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From Daniel Dekany <>
Subject Re: How to detect macro duplicates ?
Date Wed, 20 Jan 2016 21:50:18 GMT
That's a good point, library customization is an important application
of "dynamic" macro definition and #include. But then, static
languages, like Java, can do that too, though they had to introduce
their own specialized mechanism for that purpose. So if FreeMarker 3
will be more static (and I hope that we can get rid of #include as
part of that), it will be possible too... somehow. We will see.

Wednesday, January 20, 2016, 9:45:35 PM, David E Jones wrote:

> It is useful to allow macro overrides, ie replace the macro and don’t throw an exception.
> As a specific use case: in Moqui for screen/form rendering
> (translating XML screen/form/etc definitions to HTML, data XML, CSV,
> XSL-FO, etc) there are macro libraries with around 65 macros for
> each output type. While it is nice to have default macros, and
> necessary for things to run OOTB, many users want to (for example)
> produce different HTML. With the macro replace using the same name
> this is easy, just: tell the rendering code to use a different macro
> library, include the default macro library in your macro library,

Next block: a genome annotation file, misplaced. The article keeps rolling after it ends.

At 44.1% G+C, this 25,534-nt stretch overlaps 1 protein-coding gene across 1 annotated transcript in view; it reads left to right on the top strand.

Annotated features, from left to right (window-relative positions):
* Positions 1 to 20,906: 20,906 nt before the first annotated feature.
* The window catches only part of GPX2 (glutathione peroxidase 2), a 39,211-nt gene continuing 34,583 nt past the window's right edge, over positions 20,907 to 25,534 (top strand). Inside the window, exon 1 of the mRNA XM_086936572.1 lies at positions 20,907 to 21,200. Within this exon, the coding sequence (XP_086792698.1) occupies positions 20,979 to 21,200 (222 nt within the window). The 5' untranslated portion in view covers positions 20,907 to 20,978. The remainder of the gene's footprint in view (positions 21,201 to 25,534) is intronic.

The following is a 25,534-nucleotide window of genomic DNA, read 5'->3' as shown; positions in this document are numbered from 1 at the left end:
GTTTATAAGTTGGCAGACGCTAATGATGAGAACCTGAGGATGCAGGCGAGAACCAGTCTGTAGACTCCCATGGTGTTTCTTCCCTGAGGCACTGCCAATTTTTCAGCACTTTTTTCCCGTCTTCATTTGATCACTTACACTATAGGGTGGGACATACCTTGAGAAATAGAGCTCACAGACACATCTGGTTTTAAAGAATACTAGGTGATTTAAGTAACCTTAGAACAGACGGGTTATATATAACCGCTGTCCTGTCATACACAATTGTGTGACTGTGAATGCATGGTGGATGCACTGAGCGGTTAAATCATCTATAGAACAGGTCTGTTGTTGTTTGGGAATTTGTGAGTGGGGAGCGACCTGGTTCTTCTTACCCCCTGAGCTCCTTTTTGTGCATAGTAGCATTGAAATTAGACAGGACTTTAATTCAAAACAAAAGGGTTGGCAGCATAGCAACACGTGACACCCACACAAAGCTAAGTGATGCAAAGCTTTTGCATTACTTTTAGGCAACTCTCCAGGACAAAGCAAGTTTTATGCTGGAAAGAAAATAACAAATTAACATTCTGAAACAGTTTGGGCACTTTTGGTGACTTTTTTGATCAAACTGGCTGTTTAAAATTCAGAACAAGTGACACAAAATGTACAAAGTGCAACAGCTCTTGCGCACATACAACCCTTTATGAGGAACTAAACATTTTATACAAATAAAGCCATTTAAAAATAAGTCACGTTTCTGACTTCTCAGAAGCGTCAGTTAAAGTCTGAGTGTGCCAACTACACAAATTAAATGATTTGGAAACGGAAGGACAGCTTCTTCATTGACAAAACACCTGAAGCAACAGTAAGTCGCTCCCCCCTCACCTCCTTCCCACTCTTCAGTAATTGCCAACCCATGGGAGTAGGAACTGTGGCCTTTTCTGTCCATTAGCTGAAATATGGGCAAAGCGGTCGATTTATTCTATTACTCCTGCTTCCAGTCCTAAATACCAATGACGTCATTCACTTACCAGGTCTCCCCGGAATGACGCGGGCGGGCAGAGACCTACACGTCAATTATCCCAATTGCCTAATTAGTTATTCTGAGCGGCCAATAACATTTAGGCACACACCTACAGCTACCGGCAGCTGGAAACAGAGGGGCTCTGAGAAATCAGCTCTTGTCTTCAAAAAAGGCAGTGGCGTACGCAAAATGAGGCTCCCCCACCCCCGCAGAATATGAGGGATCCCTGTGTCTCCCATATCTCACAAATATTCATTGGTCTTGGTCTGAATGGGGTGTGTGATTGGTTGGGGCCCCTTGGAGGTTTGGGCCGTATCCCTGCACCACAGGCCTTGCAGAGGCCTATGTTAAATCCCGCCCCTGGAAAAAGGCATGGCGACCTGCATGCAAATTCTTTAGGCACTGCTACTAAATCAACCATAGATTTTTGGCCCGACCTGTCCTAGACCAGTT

> define macros to override default ones, and off you go.
> -David
>> On 20 Jan 2016, at 10:16, Daniel Dekany <> wrote:
>> The problem with detecting that is that macros aren't really
>> statically declared. Macros are created as the template runs the
>> #macro directive. It's quite analogous to #assign in that regard, and
>> of course you can assign to the same variable twice. However, unlike
>> with #assign, there's trick, which let's you call a macro that is
>> defined later. FreeMarker simply pre-assigns one of the definitions to
>> a variable, which will be simply overwritten by the later #macro
>> calls.
>> I'm not saying I'm big fan of the mechanism though. In FreeMarker 3, I
>> think it would be good to make things more static, such as #macro
>> would be completely parse-time. (If someone wants to call a macro
>> "dynamically", that should be possible, but an some different way.)
>> Among others because of tooling support. Many users want to analyze
>> templates, but the more dynamic the language, the less reliable the
>> results are.
>> Wednesday, January 20, 2016, 2:26:24 PM, Albert Kam wrote:
>>> Hi guys !
>>> My need is just to detect unintended macro name duplicates resulting from
>>> multiple template merges.
>>> I tried :
>>> <@test />
>>> <#macro test>
>>> Testing 1
>>> </#macro>
>>> <#macro test>
>>> Testing 2
>>> </#macro>
>>> And it prints out Test 2.
>>> What i expect is to throw exception upon finding dupes, or maybe in the
>>> template itself i can check the amount of macro variables ?
>> -- 
>> Thanks,
>> Daniel Dekany

 Daniel Dekany

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